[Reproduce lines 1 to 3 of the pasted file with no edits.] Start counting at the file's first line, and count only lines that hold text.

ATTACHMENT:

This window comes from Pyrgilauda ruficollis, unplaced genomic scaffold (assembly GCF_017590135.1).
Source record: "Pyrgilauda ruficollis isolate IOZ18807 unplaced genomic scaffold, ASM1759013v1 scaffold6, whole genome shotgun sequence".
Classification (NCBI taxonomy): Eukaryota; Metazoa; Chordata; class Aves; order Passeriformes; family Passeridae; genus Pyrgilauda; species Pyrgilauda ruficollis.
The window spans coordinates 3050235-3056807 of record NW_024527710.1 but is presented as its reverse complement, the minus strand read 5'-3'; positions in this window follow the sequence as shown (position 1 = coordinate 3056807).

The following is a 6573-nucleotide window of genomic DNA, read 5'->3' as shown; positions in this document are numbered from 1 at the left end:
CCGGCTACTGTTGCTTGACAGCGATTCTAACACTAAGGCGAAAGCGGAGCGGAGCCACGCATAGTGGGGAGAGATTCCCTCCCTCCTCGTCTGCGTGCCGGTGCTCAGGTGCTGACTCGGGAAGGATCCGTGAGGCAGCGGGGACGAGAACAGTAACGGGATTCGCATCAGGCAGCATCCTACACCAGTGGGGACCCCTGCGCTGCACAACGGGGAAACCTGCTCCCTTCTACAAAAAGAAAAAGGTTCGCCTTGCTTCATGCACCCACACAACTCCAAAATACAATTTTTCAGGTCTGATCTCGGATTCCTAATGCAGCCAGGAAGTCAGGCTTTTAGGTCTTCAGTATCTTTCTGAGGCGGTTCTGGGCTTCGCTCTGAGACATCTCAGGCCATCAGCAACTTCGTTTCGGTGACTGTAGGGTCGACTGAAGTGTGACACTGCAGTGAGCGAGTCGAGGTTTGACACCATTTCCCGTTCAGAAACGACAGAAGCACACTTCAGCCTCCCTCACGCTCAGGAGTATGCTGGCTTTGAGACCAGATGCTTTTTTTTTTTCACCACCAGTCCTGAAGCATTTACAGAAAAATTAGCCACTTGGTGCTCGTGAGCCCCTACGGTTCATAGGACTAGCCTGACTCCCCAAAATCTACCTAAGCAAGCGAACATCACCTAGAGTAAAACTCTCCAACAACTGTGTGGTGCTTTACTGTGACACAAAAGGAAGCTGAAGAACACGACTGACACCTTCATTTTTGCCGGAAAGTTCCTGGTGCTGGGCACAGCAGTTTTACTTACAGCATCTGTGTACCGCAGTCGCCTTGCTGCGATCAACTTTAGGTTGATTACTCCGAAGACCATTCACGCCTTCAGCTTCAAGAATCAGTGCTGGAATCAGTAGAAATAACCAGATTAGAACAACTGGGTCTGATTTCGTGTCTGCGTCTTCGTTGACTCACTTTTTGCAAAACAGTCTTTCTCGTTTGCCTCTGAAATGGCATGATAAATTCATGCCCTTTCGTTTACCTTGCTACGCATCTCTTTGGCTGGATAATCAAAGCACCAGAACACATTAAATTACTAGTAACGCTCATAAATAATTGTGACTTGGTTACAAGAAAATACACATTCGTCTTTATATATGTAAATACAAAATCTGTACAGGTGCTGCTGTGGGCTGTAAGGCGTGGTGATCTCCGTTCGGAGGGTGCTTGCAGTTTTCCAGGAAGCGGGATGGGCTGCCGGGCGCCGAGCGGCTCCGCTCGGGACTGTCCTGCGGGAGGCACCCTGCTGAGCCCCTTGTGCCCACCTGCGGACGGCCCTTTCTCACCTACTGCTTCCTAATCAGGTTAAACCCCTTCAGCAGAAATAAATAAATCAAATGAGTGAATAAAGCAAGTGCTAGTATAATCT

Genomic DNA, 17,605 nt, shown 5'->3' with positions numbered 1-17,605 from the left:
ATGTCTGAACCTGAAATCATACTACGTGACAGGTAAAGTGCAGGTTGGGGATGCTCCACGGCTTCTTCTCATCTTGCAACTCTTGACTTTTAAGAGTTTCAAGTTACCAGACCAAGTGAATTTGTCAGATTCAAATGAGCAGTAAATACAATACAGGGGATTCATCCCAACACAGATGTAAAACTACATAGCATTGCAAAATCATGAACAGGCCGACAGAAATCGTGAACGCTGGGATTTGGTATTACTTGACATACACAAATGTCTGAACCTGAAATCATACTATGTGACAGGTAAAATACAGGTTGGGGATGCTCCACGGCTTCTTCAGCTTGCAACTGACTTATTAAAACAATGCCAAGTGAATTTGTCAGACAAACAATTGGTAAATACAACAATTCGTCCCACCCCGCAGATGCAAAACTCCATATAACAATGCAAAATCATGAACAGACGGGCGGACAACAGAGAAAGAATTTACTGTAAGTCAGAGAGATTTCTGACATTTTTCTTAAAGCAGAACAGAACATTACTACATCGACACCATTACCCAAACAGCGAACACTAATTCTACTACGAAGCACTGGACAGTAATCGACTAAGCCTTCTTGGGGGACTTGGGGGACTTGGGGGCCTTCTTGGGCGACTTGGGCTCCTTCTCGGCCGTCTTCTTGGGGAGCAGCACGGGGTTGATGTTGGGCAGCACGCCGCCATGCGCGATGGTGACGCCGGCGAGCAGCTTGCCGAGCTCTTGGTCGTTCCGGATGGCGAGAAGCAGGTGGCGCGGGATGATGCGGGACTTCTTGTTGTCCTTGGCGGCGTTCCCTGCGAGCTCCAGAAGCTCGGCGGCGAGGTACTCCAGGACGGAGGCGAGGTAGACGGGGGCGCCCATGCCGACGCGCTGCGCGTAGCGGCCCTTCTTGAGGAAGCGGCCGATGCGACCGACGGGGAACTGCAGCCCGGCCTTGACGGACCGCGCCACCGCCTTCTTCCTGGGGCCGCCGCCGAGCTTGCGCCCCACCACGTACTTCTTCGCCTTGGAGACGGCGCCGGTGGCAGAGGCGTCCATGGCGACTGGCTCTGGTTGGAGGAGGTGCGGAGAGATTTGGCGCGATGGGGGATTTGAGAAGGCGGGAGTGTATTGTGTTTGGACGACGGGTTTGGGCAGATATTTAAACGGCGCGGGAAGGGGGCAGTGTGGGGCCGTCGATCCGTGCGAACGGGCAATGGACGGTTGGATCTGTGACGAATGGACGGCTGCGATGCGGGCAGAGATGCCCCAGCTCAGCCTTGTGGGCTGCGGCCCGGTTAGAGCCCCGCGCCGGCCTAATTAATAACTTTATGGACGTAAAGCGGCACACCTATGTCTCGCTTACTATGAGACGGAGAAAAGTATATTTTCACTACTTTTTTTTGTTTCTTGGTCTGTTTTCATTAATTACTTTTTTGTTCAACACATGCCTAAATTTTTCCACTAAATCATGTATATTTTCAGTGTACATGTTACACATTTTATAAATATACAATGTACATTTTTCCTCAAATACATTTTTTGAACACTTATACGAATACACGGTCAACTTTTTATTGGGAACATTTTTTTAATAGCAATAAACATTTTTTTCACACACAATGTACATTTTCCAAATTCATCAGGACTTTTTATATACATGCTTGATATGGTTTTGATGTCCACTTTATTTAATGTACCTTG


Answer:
This window comes from Pyrgilauda ruficollis, unplaced genomic scaffold (assembly GCF_017590135.1).
Source record: "Pyrgilauda ruficollis isolate IOZ18807 unplaced genomic scaffold, ASM1759013v1 scaffold6, whole genome shotgun sequence".
Classification (NCBI taxonomy): Eukaryota; Metazoa; Chordata; class Aves; order Passeriformes; family Passeridae; genus Pyrgilauda; species Pyrgilauda ruficollis.